Moderna Cuts U.K., Canada Shipments on Supply-Chain Woes
(Bloomberg) -- Moderna Inc. said it will deliver less Covid-19 vaccine than planned to the U.K., Canada and other countries this quarter due to a shortfall in doses in its European supply chain.
Moderna, which is working with Swiss partner Lonza Group AG to make the shots in Europe, attributed the reduction in deliveries to a slower-than-expected ramp-up of production capacity. Moderna has its own plant in Massachusetts that is making supply for the U.S.
The reduced deliveries to other countries will further constrain global vaccine supplies, with shots from Johnson & Johnson on hold across much of the world due to concerns about a link to rare but dangerous blood clots, an issue that has also prompted restrictions on the use of AstraZeneca Plc’s vaccine in Europe.
“The trajectory of vaccine manufacturing ramp-up is not linear, and despite best efforts, there is a shortfall in previously estimated doses,” Moderna said in a statement Friday. “Vaccine manufacturing is a highly complex process and a number of elements, including human and material resources, have factored into this volatility.”
Shipments to the U.K. will be reduced starting this month, just days after the Moderna vaccine was rolled out in Britain, which will affect the overall number of doses that were expected to be supplied by the end of June.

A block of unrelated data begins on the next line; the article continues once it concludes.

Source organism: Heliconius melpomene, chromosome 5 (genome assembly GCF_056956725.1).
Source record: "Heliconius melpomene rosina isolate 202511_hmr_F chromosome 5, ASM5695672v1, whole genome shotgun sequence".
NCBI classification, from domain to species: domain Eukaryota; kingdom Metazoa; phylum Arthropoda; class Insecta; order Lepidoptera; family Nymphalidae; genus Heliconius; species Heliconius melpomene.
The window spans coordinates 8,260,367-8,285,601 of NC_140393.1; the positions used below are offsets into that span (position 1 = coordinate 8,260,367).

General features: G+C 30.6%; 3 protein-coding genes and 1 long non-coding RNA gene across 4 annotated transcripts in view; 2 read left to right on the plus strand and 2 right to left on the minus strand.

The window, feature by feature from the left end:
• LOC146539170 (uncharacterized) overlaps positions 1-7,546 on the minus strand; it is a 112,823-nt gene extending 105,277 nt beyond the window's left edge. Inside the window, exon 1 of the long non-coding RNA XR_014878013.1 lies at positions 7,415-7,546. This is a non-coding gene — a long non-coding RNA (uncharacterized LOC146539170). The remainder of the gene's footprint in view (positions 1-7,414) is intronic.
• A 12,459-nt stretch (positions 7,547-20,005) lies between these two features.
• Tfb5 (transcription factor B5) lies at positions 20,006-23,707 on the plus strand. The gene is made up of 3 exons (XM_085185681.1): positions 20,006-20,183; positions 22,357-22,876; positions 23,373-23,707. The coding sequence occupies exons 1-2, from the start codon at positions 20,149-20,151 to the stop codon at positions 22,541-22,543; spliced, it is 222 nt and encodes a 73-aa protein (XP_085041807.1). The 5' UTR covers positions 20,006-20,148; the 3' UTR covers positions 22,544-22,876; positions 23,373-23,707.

The U.K.’s immunization program has been a bright spot in Britain’s response to the pandemic, with almost half the population now vaccinated with at least one dose. The pace looks set to slow over the coming weeks, though, after a shipment of the AstraZeneca vaccine from India was delayed, pushing the government to shift focus to delivering second doses.
The U.K. has purchased 17 million doses of the Moderna shot, the smallest contract in its vaccine portfolio.
The company has also told the Canadian government it will nearly halve its expected deliveries of Covid-19 vaccines this month as it struggles to contain a third wave of coronavirus cases, according to Procurement Minister Anita Anand.
Canada will now receive 650,000 doses by the end of April, instead of the originally planned 1.2 million. As many as 2 million more scheduled to arrive by the end of June will arrive by the end of September, Anand said via email.
Lonza did not immediately respond to phone and email messages seeking comment.
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